Question about Panasonic Lumix DMC-LZ2 Digital Camera

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.nlplease turn camera off and

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Hi,

This is a common problem. There is a fault within the lens mechanism. The lens error is common for cameras with telescoping lenses.

  • You can help the motor by connecting the AV cable --- this keeps the LCD off and not draw power away from the motor.
  • Remove the batteries and insert freshly charged batteries.
Few more tricks that you could use :-

Fix #1: Remove the batteries from the camera, wait a few minutes. Put a fresh set of batteries back in (preferably rechargeable NiMH 2500mah or better) and turn the camera on. If that didn't work, try pressing and holding the Function or OK button while turning the camera on.
Fix #2: If the camera's batteries ran down completely while the its lens was still open, the camera may show a lens error or not start properly when new batteries are installed. Remove the memory card and keep it removed, then install the new batteries. When you turn the camera on with the card removed it may come back to life, as this triggers a reset in some cameras. Error E30 (for older Canon's) means that you don't have a memory card installed, so turn it off, slip in the SD card and turn it on one last time

Fix #3: Insert the cameras Audio/Video (AV) cable, and turn the camera on. Inserting this cable ensures that the camera's LCD screen remains off during the start process. Thus extra battery power is available to the camera's lens motor during startup. This extra power can be useful in overcoming grit or sand particals that may be jamming the lens. If the AV cable doesn't fix the lens error by itself, consider keeping this cable installed while trying fixes 4, 5, and 7 as a means to provide extra power to help to these fixes. But note that I DON'T recommend keeping the cable installed during Fix 6 as you may damage the AV port while tapping the camera. Reinsert the cable only AFTER tapping the camera.

Fix #4: Place the camera flat on its back on a table, pointed at the ceiling. Press and hold the shutter button down, and at the same time press the power-on button. The idea is that the camera will try to autofocus while the lens is extending, hopefully seating the lens barrel guide pins back into their slots.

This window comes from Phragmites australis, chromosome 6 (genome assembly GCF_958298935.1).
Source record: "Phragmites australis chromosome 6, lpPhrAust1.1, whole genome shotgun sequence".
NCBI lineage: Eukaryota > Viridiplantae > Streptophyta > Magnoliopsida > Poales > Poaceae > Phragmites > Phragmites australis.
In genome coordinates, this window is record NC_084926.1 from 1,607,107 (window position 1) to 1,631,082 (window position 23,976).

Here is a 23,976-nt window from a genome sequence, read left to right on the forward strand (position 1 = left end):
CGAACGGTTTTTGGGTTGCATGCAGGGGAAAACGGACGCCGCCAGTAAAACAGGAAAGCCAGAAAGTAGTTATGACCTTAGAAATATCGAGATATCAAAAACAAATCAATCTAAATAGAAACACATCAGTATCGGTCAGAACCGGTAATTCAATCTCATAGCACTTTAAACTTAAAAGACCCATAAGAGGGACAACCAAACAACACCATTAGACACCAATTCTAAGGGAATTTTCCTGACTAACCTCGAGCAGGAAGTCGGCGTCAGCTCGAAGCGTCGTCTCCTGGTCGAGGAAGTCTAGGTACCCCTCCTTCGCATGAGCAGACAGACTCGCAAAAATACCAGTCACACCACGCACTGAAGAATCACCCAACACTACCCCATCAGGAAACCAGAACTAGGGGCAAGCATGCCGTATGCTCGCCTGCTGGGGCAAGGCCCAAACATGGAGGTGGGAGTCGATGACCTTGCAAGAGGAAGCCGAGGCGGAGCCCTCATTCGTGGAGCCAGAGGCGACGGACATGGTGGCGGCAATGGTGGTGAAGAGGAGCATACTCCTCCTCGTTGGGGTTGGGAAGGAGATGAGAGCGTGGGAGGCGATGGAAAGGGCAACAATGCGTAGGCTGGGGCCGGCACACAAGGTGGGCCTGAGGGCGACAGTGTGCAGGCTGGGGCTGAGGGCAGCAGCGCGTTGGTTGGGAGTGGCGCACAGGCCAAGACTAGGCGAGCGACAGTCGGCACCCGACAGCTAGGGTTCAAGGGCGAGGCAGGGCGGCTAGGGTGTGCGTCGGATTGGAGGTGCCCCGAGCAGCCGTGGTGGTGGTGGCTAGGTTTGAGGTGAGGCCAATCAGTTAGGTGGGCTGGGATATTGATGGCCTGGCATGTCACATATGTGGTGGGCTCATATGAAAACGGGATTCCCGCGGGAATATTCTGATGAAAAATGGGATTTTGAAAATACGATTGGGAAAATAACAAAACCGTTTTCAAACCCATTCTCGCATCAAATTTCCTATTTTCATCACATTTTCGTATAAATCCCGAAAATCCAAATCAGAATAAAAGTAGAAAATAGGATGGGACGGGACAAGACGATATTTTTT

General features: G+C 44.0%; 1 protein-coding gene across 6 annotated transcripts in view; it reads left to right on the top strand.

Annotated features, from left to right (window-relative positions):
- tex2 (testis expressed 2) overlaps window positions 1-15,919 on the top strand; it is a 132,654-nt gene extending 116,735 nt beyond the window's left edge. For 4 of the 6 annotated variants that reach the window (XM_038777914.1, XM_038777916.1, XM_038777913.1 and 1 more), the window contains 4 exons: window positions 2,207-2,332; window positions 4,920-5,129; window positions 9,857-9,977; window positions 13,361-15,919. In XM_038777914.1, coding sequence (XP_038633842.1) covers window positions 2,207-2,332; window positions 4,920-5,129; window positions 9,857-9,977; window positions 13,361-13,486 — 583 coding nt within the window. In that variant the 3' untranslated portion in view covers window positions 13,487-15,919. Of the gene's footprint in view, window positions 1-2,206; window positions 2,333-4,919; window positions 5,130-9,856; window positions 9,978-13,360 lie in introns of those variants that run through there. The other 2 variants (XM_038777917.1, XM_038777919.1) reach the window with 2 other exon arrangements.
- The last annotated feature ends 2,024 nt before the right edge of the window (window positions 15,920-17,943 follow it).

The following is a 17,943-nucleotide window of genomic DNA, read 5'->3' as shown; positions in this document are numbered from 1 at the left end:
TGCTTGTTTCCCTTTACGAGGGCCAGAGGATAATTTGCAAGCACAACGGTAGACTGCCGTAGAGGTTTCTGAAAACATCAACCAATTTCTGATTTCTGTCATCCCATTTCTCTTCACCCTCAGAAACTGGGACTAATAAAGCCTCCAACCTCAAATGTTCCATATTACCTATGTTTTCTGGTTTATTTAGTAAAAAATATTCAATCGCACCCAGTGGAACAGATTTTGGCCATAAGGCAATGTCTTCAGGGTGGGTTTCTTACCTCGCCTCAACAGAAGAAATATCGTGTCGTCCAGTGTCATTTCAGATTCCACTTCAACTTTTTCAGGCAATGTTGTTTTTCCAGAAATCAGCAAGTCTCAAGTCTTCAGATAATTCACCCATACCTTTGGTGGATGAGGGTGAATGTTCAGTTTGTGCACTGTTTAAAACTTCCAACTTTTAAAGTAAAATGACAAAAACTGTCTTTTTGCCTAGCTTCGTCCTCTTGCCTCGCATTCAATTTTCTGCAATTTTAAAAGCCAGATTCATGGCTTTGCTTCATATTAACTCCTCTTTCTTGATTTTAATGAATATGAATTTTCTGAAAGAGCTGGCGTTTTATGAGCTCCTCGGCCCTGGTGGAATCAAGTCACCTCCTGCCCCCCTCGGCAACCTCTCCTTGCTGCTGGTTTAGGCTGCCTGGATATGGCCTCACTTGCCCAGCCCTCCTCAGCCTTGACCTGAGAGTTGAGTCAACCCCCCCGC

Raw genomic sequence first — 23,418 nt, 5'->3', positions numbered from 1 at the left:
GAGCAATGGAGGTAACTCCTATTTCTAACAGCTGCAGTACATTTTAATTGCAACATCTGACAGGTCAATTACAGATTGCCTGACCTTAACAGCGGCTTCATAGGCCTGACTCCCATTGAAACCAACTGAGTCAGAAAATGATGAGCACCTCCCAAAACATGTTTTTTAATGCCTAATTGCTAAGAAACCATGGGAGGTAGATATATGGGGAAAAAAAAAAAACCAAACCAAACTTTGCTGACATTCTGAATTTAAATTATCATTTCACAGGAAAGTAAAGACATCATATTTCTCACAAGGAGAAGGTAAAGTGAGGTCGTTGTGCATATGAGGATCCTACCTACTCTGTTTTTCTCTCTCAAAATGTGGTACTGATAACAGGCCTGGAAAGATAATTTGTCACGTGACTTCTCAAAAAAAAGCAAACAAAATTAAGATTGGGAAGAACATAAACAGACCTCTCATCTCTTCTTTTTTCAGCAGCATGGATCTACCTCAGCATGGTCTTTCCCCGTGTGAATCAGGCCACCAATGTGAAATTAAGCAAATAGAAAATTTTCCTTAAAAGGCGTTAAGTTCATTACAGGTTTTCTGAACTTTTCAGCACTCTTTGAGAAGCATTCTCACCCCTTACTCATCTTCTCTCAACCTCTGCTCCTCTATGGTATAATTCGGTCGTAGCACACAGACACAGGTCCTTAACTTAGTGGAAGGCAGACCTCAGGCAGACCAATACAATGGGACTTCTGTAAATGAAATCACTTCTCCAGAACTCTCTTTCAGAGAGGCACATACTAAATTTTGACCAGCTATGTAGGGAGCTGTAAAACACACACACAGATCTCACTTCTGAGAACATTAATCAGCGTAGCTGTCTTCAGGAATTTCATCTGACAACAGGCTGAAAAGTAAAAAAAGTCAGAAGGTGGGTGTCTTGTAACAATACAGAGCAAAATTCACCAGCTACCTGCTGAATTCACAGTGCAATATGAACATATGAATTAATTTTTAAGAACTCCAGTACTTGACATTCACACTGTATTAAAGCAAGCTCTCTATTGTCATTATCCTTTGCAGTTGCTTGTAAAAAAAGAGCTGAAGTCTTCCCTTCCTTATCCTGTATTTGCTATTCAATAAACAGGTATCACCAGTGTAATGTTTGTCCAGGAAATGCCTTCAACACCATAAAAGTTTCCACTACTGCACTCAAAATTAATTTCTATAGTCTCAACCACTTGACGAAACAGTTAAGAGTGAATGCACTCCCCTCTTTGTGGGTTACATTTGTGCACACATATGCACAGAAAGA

Fix #5: Blow compressed air in the gaps around the lens barrels with the idea of blowing out any sand or grit that may be in there jamming the lens. Other variations include blowing with a hair dryer in "no heat" setting, or sucking the gaps with a vacuum (careful with this one). Some people also have actually used a "Shop Vac" with this fix to help extend a retracted lens.

Now we're entering into the realm of potentially damaging your camera in conducting the fix. There is definitely some risk here, so take care when conducting the following two fixes.

Fix #5a: If you actually do notice sand particles stuck in the gaps around the lens barrel, and blowing air does not help to dislodge them, consider using a thin piece of paper or a sewing needle to help dislodge them. Pay particular care not to scratch your lens barrel with the needle. Also, I do not recommend probing too deeply around the lens barrel with the paper (don't go more than a 1 cm or 1/2 in) . Particularly I do not recommend probing deeply around the most outer (largest) lens barrel gap, as you may dislodge the lens barrel dust gasket that's located just inside of that gap.
Fix #6: Repeatedly tap the padded/rubber usb cover on a hard surface with the intent of dislodging any particles that may be jamming the lens. Other variations include hitting a side of the camera against the palm of your hand. A lot of people have reported success with this method. HOWEVER, there is also some obvious potential for damaging or dislodging internal components with this method, such as unseating ribbon cables, or cracking LCD screens.